Authors: E. Oke, A. O. Ladokun, J. O. Daramola, O. M. Onagbesan

Abstract:

There has been a growing interest on the effects of access to pasture on poultry health status. However, there is a paucity of data on the relative benefits of grass and legume pastures. An experiment was conducted to determine the effects of rearing systems {deep litter system (DL), deep litter with access to legumes (LP) or grass (GP) pastures} haematology and serum chemistry of ISA Brown layers. The study involved the use of two hundred and forty 12 weeks old pullets. The birds were reared until 60 weeks of age. Eighty birds were assigned to each treatment; each treatment had four replicates of 20 birds each. Blood samples (2.5 ml) were collected from the wing vein of two birds per replicate and serum chemistry and haematological parameters were determined. The results showed that there were no significant differences between treatments in all the parameters considered at 18 weeks of age. At 24 weeks old, the percentage of heterophyl (HET) in DL and LP were similar but higher than that of GP. The ratio of H:L was higher (P<0.05) in DL than those of LP and GP while LP and GP were comparable. At week 38 of age, the percentage of PCV in the birds in LP and GP were similar but the birds in DL had significantly lower level than that of GP. In the early production phase, serum total protein of the birds in LP was similar to that of GP but higher (P<0.05) than that of DL. At the peak production phase (week 38), the total protein in GP and DL were similar but significantly lower than that of LP. The albumin level in LP was greater (P<0.05) than GP but similar to that of DL. In the late production phase, the total protein in LP was significantly higher than that of DL but similar to that of GP. It was concluded that rearing chickens in either grass or legume pasture did not have deleterious effects on the health of laying chickens but improved some parameters including blood protein and HET/lymphocyte.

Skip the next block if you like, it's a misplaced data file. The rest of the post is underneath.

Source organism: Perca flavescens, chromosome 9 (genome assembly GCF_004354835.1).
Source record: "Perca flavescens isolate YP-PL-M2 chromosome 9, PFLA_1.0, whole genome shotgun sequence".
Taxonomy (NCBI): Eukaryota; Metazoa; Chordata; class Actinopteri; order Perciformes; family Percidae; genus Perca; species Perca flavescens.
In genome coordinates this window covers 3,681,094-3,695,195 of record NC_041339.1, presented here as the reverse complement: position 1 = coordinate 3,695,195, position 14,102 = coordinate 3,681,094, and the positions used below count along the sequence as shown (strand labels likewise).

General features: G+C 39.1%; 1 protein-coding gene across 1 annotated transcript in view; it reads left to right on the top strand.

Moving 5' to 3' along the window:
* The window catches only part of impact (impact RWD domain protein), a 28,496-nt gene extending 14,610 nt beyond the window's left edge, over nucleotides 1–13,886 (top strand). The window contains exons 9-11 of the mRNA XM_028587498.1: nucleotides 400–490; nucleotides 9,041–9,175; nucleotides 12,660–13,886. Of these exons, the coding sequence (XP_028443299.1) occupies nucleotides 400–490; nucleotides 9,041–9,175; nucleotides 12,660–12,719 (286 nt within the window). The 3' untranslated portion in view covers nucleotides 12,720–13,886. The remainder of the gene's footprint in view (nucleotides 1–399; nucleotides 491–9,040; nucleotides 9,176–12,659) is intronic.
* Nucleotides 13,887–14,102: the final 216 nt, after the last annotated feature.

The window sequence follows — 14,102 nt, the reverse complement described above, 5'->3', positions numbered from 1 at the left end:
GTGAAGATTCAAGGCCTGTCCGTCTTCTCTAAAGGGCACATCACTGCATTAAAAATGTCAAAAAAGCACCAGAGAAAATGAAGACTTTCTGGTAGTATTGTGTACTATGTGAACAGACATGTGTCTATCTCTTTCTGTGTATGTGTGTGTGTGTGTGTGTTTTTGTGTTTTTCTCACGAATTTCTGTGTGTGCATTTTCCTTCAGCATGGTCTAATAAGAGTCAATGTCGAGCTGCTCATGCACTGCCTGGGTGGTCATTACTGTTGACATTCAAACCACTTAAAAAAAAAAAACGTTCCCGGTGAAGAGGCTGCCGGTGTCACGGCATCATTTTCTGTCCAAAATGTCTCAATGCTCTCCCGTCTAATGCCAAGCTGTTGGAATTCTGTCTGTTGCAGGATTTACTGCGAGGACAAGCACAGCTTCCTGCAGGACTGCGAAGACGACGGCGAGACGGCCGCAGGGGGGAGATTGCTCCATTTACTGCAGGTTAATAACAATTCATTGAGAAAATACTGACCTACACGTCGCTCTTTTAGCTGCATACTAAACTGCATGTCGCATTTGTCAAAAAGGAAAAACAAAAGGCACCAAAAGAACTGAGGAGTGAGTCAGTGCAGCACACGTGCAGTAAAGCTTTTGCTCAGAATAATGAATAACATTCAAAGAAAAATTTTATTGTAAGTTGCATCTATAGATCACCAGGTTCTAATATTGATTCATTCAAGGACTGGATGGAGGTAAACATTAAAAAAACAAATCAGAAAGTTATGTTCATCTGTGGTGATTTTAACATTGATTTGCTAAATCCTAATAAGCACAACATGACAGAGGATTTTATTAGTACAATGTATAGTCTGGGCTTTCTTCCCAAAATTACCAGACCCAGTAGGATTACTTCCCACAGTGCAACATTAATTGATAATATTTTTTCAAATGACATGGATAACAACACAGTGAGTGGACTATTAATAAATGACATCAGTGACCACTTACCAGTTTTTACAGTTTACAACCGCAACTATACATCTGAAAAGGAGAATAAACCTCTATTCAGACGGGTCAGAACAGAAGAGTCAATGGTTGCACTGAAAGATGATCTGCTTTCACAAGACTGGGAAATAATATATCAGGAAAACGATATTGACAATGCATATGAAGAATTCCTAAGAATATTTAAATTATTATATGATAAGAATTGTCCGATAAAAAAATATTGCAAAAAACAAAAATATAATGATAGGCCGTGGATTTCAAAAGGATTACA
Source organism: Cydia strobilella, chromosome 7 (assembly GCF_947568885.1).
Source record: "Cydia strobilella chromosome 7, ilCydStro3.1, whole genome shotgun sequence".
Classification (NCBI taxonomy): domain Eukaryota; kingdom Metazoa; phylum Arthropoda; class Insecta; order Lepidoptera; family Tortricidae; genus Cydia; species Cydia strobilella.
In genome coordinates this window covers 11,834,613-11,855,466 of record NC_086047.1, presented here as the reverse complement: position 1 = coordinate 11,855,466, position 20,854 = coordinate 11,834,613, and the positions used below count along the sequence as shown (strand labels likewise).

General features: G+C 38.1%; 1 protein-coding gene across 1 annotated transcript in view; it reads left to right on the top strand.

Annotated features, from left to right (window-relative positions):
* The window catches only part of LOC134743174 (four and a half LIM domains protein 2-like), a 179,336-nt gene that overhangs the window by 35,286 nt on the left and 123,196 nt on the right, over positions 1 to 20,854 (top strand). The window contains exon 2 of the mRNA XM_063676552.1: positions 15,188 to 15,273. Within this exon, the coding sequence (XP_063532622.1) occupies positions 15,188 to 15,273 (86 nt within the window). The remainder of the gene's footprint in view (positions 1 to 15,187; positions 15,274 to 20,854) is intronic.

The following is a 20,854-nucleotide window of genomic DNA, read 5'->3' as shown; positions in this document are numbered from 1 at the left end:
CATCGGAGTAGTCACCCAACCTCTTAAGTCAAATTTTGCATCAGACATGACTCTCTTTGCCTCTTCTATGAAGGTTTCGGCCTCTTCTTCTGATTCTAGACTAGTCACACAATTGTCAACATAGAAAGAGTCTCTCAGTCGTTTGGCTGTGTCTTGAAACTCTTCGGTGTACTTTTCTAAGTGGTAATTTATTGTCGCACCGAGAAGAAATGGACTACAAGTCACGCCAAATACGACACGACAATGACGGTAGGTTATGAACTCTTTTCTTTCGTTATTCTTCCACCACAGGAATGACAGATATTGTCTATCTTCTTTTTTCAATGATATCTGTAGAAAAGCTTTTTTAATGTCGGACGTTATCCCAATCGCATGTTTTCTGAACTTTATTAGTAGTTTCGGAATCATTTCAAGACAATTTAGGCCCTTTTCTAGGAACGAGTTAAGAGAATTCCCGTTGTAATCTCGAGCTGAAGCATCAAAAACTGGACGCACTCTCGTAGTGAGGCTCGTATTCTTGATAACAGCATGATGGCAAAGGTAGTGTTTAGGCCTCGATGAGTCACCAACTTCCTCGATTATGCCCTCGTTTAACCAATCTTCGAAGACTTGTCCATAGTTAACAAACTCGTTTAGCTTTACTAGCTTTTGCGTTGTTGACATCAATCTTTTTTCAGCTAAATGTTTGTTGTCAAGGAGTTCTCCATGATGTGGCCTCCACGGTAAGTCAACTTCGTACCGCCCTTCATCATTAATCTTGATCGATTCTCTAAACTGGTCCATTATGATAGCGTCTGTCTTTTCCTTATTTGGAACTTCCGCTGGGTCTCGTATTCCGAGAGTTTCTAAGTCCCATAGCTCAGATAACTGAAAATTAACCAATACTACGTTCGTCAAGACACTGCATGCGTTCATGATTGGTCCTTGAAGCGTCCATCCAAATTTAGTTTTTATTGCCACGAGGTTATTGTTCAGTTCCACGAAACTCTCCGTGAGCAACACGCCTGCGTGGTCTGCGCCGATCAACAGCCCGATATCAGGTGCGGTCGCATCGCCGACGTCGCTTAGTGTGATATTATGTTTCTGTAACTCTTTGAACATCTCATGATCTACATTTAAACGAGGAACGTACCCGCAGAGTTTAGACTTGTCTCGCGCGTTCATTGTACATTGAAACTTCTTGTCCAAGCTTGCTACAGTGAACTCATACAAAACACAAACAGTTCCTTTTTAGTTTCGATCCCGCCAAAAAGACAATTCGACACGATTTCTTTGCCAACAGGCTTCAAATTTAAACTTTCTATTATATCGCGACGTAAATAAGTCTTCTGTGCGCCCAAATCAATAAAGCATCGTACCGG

Keywords: Haematology, rearing systems, stylosanthes, cynodon serum chemistry, hen